The Archie creators’ panel in the afternoon was a bit subdued. Mike Pellerito’s infectious energy was sorely missing, and there weren’t nearly enough kids in attendance. Maybe it had something to do with the absence of the kid-friendly “K” symbol from the Comic-Con Guide’s description. Was it an oversight -- or was it Kevin Keller?! Inquiring minds want to know!
After the Archie panel, I had a brief chat with Charles “Zan” Christensen, founding president of Prism Comics, about his plans to launch an LGBT-friendly publishing company called Northwest Press. I’ve always thought that if all of us LGBT self-publishers pooled our talents, we could eliminate duplicated effort in marketing and distribution, and benefit from economies of scale. Prism Comics, which brought us all together in the first place, is prevented by its non-profit status from becoming a publisher. So this is the next logical step, and Zan is leading the charge. More on that front as it develops.
After my chat with Zan, I packed up my displays, said my goodbyes, and left my four-color fantasies behind for another year.
Comic-Con 2010: A Post Mortem
I had two missions heading into this year’s Comic-Con: Sell my books and sell myself to Archie Comics.
Like last year, I had a dedicated space at the Prism Comics booth. Traffic and sales were lower than last year, but acceptable given the state of the economy and the fact that I didn’t debut any new books. Last year I had made my money back on the booth rental (and then some) by Saturday, and I was exhausted, so I blew Sunday off. This year I had not made my money back by Saturday, and I was exhausted, but I showed up on Sunday anyway so I could squeeze every last drop out of the Con. Also, the Archie Comics creators’ panel was on Sunday afternoon, which brings me to my second mission.
Ever since Archie Comics announced the introduction of openly gay teen Kevin Keller, I’ve been pitching myself to them as an authentic voice with a proven track record of writing gay characters in the teen humor genre. I pitched Archie President Mike Pellerito by mail, email, and Facebook. I landed a three-part interview with influential Archie blogger Mark Haney, which ran in First Comics News in the days leading up to the Con. I even persuaded Archie writer/artist Dan Parent, who created Kevin Keller, to appear on the “LGBT Comics, Creators, and Characters” panel that I am hosting at the New York Comic-Con in October. My mission was to close a deal at the Con to write stories for Kevin Keller, and eventually all the Archie characters. How did I fare? Toon in tomorrow!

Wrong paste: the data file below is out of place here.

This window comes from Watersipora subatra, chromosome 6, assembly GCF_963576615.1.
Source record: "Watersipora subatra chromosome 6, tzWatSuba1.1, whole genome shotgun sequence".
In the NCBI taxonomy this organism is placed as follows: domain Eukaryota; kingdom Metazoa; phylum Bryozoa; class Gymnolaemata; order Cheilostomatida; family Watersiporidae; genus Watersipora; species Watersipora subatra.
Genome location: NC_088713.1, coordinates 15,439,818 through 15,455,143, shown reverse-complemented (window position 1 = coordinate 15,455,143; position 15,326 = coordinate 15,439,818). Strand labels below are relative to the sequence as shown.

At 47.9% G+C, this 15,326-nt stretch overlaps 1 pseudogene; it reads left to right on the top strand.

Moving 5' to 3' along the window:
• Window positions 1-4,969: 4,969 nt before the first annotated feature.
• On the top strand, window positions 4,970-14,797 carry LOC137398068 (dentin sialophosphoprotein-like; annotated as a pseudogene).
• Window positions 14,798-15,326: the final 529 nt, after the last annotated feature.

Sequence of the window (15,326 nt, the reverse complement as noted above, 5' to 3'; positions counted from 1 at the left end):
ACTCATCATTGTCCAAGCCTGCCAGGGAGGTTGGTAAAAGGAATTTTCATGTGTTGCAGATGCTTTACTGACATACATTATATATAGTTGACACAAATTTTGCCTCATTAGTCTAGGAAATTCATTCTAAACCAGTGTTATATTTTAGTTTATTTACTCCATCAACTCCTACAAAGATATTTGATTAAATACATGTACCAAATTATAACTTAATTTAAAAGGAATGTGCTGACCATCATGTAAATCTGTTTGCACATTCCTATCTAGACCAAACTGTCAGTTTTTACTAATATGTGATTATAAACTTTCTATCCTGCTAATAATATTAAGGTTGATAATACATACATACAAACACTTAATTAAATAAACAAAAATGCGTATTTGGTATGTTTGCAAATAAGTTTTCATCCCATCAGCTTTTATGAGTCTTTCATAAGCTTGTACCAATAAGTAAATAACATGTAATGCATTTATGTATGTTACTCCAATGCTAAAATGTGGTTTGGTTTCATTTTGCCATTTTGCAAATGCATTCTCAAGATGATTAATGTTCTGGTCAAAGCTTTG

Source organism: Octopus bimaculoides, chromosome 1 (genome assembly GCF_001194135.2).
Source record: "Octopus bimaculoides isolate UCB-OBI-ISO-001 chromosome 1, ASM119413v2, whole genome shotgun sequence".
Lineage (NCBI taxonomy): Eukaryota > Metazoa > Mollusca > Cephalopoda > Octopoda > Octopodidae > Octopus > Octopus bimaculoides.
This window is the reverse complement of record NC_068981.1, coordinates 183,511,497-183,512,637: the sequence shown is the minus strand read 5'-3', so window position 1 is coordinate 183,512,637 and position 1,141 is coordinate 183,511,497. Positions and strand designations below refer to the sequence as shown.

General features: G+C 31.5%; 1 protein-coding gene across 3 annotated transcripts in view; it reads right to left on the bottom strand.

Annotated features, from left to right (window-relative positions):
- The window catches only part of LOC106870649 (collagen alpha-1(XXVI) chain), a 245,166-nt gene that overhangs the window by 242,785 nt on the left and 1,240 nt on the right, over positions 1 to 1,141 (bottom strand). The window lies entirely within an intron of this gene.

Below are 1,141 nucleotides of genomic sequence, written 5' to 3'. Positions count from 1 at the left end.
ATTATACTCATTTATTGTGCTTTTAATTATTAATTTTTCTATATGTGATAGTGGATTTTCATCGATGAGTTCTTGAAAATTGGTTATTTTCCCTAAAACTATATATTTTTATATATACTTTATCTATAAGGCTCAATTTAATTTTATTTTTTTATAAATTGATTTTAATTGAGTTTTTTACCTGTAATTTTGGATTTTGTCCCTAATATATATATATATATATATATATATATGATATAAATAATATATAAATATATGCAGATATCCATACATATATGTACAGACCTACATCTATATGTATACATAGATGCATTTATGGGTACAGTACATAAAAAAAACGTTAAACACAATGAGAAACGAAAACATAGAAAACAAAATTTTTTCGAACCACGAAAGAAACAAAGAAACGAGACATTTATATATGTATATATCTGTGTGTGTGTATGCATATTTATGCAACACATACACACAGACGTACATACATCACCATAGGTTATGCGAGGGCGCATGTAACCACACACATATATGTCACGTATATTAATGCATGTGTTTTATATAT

Comic-Con 2010: A Post Mortem (part 2)
On Preview Night, right after I set up my own space, I raced to the Archie Comics booth -- the first one they’ve had at Comic-Con in 12 years! Mike Pellerito wasn’t at the booth, and I didn’t know any of the people who were. So I sought out Dan Parent, who had his own table in the Exhibitors’ area, to find out what he knew. He told me that Mike wasn’t feeling well, that it might be food poisoning, and that he wasn’t going to make it to Preview Night. So I ended up chatting with Dan for a good long time about Kevin and all things Archie. He’s a great guy with a great love for Archie, so we had a lot to talk about.
The next day I learned that Mike was still sick, it might be E. coli, and he might just go home. I learned this from Nina Kester, one of Archie’s newer hires. She’s officially responsible for New Media, but also helps out with publicity and with -- lucky me -- submissions. She told me I was taking the right approach and that Mike was the right guy.
By the third day, Mike had appendicitis and traded his hotel bed for a hospital bed. Bummer for him and bummer for me. But at least I didn’t have to spend the rest of the Con chasing him around or, worse yet, reeling from a rejection. In fact, I found it liberating to spend my free time networking with other comics professionals like Howard Cruse (“Stuck Rubber Baby”), Rich Koslowski (Archie inker, “The Three Geeks”), and Maggie Thompson (editor, “Comics Buyer’s Guide”).
The biggest thrill was meeting the legendary Scott Shaw! on the final day of the Con and discovering that he’s a fan of “Jayson.” We both live in Los Angeles, and before I knew it, Scott invited me to be his guest at next month’s Comic Art Professional Society meeting in Burbank. For someone trying to move into the mainstream of comics, this was the perfect ending to Comic-Con 2010.